Friday, November 15, 2013

Wrestling with God - In Honor of Superman Sam, Ethan Kadish, and Blake Ephraim

In Honor of Samuel "Superman Sam" Sommer, Blake Ephraim, Ethan Kadish and their Families

I thought that after Typhoon Haiyan brought devastation to the Philippines, and at a time when I am contemplating traveling to Indianapolis for a special fundraiser for Ethan Kadish, the boy who was struck by lightning while at camp this summer about whom I spoke on YomKippur, I might talk about how we react to forces of nature in our tradition even though that topic isn’t connected to our Torah portion this week. Then this week, two things happened.

The first is that I found out that earlier in the month, a sixteen year old active cheerleader from Kansas City with whom our Goldman Union Camp campers have attended camp named Blake Ephraim, suffered a debilitating stroke, cause as of yet unknown. Her sister was in the bunk next my daughter this summer. A sixteen year old active kid with no known risk factors having a stroke?

The second was the revelation this week that the eight year old son of friends from rabbinical school, Samuel “Superman Sam” Sommer, whose parents have chronicled his year and a half long battle with Leukemia and his recent bone marrow transplant through an inspirational blog kept daily,, has now lost that battle.

The posting on Wednesday from Sam's mother Phyllis that announced Sam’s relapse made untold numbers around the world burst into tears:
We are so desperately heartbroken and filled with sadness.
Sam has relapsed.
His ninja leukemia is so very strong... There is no cure.There is no treatment... [The doctors] are sad too. Terribly, horribly sad.
There is no cure.There is nothing they can do to cure our boy.
520 days ago we were told "your son has cancer." I never thought I could feel more pain than that day. I was wrong. He still feels well. We don't know how long that will last.We're going to "suck the marrow out of life" as long as we can.
Quite literally and figuratively.Capitalize on his good days.Fill them with joy and blessing and delight.Stick his feet in the ocean and his head in the clouds.Fill his days with wonder and love.
We have to tell Sam. Although we think he knows….he is wise.We have to tell David and Yael.These are the tasks that consume us today.How do we deliver such darkness into their shiny happy world?Love. We just remind them how much we love them. Over and over...
I can’t read yesterday’s post from the blog, entitled simply "Tears," out loud. It relays Sam’s thoughts after being told that his cancer is back and that there is nothing that can be done. The first line of that posting is more than enough, “I don’t want to die.”

Devastating. Heartbreaking.

We live in a world where it is now possible to repair DNA, to use stem cells for a wide variety of amazing, even miraculous, outcomes. We can restart hearts, fertilize human eggs, implant them, and turn them into wonderful children. We know and understand so much more, vastly more, than our ancestors did. But they understood something probably better than we do because they experienced it more often in their lives than we do in ours;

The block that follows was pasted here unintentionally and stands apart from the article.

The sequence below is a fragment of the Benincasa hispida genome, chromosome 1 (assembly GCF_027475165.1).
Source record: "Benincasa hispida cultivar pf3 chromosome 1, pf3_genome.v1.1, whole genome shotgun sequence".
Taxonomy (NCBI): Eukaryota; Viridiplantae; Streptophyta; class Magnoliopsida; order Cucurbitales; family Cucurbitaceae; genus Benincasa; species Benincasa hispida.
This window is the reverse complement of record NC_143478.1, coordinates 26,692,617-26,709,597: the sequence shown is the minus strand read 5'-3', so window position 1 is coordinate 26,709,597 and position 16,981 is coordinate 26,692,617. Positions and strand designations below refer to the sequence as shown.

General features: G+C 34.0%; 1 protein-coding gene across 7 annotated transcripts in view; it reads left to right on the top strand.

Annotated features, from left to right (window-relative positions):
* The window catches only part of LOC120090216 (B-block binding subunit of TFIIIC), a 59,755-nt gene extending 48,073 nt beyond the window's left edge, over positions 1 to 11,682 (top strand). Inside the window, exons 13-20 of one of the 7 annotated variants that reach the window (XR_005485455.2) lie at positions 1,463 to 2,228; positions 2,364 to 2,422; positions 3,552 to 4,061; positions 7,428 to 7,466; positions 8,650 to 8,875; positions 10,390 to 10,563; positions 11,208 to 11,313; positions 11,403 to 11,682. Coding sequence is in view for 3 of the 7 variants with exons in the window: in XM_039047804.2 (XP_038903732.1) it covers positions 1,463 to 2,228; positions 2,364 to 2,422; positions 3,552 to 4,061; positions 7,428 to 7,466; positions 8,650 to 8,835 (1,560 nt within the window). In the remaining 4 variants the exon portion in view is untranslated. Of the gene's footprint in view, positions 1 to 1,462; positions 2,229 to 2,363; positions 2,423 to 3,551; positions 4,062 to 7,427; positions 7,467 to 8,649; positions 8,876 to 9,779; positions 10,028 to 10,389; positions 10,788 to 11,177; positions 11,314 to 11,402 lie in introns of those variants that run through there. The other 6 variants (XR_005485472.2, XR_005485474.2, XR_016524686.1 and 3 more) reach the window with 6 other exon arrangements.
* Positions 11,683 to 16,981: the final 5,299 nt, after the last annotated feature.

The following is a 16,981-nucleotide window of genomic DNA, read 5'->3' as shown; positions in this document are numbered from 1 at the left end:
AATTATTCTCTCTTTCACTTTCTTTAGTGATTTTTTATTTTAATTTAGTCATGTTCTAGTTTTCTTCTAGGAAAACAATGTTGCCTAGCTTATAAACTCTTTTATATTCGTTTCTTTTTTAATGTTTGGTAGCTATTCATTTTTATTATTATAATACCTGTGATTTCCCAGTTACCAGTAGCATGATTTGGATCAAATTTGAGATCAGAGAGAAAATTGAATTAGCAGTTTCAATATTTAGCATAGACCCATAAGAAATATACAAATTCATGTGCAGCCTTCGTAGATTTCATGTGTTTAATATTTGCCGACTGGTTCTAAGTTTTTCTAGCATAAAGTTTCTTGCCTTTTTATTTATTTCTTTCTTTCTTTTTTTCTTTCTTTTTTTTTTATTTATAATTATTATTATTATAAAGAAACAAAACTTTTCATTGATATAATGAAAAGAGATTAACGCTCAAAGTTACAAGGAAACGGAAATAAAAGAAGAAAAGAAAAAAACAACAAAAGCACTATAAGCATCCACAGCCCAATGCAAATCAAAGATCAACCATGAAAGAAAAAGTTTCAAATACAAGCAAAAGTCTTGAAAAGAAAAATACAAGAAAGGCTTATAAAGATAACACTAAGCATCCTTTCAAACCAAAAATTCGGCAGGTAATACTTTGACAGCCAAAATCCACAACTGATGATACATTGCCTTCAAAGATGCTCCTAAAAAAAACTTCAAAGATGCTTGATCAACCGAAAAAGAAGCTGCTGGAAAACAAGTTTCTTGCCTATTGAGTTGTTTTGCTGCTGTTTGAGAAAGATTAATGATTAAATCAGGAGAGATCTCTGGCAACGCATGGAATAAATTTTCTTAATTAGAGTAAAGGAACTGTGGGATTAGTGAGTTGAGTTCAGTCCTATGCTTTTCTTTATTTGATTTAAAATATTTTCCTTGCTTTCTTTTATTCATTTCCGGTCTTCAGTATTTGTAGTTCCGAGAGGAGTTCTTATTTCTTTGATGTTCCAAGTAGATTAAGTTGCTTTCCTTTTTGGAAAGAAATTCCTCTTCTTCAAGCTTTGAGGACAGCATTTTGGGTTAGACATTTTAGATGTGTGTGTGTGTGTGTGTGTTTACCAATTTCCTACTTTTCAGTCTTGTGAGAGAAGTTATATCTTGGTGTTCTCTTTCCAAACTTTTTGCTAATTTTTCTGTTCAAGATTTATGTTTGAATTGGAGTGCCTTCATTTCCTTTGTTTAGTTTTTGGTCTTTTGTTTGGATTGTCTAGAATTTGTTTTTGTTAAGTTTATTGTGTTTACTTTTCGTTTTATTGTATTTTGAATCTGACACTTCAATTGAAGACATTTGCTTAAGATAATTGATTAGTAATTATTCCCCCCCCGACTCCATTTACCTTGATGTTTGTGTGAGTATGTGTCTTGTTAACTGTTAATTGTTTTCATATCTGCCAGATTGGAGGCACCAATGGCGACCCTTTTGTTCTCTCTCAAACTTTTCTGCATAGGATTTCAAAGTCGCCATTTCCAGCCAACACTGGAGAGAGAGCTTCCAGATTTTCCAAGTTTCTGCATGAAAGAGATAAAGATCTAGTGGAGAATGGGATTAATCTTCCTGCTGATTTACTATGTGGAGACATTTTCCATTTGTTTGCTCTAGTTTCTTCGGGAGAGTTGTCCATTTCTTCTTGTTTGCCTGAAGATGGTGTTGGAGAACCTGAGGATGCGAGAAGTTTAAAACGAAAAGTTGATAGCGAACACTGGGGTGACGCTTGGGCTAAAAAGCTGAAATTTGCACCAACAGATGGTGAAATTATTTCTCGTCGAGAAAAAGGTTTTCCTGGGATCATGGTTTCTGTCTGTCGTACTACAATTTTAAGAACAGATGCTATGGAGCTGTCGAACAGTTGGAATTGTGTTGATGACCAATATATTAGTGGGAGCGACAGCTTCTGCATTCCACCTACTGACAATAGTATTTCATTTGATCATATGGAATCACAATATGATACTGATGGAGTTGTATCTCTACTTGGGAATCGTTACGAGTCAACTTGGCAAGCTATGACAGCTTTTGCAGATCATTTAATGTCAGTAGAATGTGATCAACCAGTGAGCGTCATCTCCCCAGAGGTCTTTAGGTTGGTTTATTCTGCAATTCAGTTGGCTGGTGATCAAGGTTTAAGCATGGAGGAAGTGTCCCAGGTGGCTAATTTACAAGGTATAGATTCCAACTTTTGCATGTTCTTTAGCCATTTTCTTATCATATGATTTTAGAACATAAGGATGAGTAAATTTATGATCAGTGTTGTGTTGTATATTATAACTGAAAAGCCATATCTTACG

sometimes things happen that we 
cannot control, 
cannot prevent, 
cannot change and 
cannot comprehend.

In just a couple of weeks, the night before Thanksgiving, we will celebrate the first night of Chanukah, the Festival of Light. Chanukah is a celebration of hope and light amid darkness. As we gaze upon the bright flames of the candles, we will focus on their light and remember wondrous events involving our ancestors that have enabled us to reach this day. Let us also think of and be thankful for those “miracles” that happen every day in our lives. Let us appreciate what we have and what we lack that we’re happy we do not have.

This year, I’m going to pray for a few big miracles as I think of my friends and their loved ones, give thanks for the bright lights in my life right now, and cherish those flames etched in my memory that will forever give me light.

With all of this, I indeed found myself thinking of this week’s Torah portion. In it, the angel tells Jacob that his name “will no longer be Jacob, but Israel, for [he had] wrestled with beings divine and human, and prevailed.” This week, my colleagues, friends, and I are wrestling with issues divine and human. There is no battle in which to prevail, but we’re certainly struggling and I think living up to the name of our people, Israel, a name which means wrestling with God.

May this Shabbat bring comfort to the heartbroken and peace and well-being into houses far and near.

Shabbat Shalom.


Rabbi Jim Egolf said...

Thank you

Reb Scott said...

I want to echo our colleague's simple, Thank You. Well said, Jim and David, this is a heartfelt, insightful and beautiful posting…thank you again.

Reb Scott said...

Thank you, David, for a posting that is insightful, compassionate and beautifully written.